• Phoenix44 permalink
      September 28, 2021 12:43 pm

      If I spend more on petrol I have to spend less on something else. Swings and roundabouts for tax. The tax take is actually pretty inelastic (in terms of increasing it), which is why the Left always struggles. If you want more tax you basically need to create more taxable incone/wealth. People who want fabulous public services should be raving free marketeers. That’s the irony of real economics rather than the playground nonsense most politicians peddle.

      • Chaswarnertoo permalink
        September 28, 2021 4:53 pm

        Yep. Why can’t anyone see this?

    • rtj1211 permalink
      October 2, 2021 9:57 am

      It was obviously all orchestrated. Everything is nowadays….the whole thing is a pre-planned circus.

  15. Phoenix44 permalink
    September 28, 2021 12:38 pm

    I note that she confuses the owners of businesses with the businesses. Why is it so hard for these people to understand simple concepts? A company is a legal fiction. It doesn’t exist. Asking a fictional thing to pay tax is sheer and utter fantasy. Only people can pay tax and when you taxes businesses you are taxing people – in the case of multinationals that means employees and customers. If you want to tax Bezos, tax him, not Amazon.

    • Chaswarnertoo permalink
      September 28, 2021 4:54 pm

      She’s a leftard. Permanent cognitive dissonance.

    • Jordan permalink
      September 28, 2021 9:52 pm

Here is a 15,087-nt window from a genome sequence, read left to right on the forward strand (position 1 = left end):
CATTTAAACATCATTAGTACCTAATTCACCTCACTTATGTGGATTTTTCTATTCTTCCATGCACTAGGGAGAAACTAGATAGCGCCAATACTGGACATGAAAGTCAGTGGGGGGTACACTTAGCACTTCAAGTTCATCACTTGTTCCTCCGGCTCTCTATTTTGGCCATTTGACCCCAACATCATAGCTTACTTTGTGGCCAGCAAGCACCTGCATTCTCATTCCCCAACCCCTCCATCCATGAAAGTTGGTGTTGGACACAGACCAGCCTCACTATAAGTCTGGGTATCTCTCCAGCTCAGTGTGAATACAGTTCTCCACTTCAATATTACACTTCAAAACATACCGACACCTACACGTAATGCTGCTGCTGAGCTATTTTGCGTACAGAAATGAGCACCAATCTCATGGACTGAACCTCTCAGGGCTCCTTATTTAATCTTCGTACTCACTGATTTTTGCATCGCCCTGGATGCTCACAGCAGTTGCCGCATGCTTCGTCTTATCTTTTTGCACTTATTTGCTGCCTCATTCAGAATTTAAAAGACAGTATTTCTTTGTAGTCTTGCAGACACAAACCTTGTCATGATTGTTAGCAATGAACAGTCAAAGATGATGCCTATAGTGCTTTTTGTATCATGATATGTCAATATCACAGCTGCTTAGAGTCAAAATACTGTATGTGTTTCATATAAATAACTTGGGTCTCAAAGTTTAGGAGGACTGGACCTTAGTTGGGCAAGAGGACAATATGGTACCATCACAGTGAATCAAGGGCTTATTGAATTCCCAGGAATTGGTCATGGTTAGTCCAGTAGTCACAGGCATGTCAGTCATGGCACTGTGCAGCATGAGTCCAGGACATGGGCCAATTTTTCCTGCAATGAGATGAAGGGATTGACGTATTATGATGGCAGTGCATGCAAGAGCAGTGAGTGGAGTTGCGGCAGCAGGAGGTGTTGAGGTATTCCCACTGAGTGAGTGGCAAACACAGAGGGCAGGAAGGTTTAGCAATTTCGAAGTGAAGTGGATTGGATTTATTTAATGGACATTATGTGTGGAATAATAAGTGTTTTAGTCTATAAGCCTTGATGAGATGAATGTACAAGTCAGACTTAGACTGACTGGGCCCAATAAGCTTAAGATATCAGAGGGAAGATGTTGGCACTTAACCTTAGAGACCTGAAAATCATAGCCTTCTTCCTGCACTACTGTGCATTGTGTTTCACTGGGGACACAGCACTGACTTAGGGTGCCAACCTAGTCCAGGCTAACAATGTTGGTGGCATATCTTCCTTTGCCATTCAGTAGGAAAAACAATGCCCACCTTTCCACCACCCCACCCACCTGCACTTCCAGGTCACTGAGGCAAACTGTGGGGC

Puzzling comment. Maybe I’m missing some deeper point you are driving at.
      To my understanding, a registered company is a “person” in the eyes of the law. There are obviously some differences to people, but companies are subject to law and regulations, they have legal rights, restraints, and penalty for wrongdoing.
      The experience of governments imposing a “windfall tax” on some businesses in the past would seem to be contrary to what you are suggesting.

      • Phoenix44 permalink
        September 29, 2021 8:55 am

        Only puzzling if you haven’t read basic economics. But then many people don’t think they need to know anything about economics to pontificate. A company is simply an asset owned by its shareholders. It has no will, no being, and doesn’t spend money on itself. It is a legal person to enable it to be subject to laws and regulation so that various useful concepts such as limited liability can exist. Any payments of tax by a company come from pots of money that otherwise would go to actual people – employees, shareholders or customers (as lower prices) because a company has zero need of cash. Any apparent company spending benefits humans(usually senior managers), not the legal fiction. A windfall tax is not special. It too removes cash that otherwise would go to one or more of those groups.

        This is not something I have made up, it’s basic economics. It’s not contentious in any way.

      • Jordan permalink
        September 29, 2021 2:18 pm

        How do you know what background is? If you are going to make wild guesses about things you know nothing about, what else are you guessing when you comment?
        Your response comes across as rather defensive. It’s “basic economic” (your words), and fails when it seeks to sweep aside the legal standing of companies.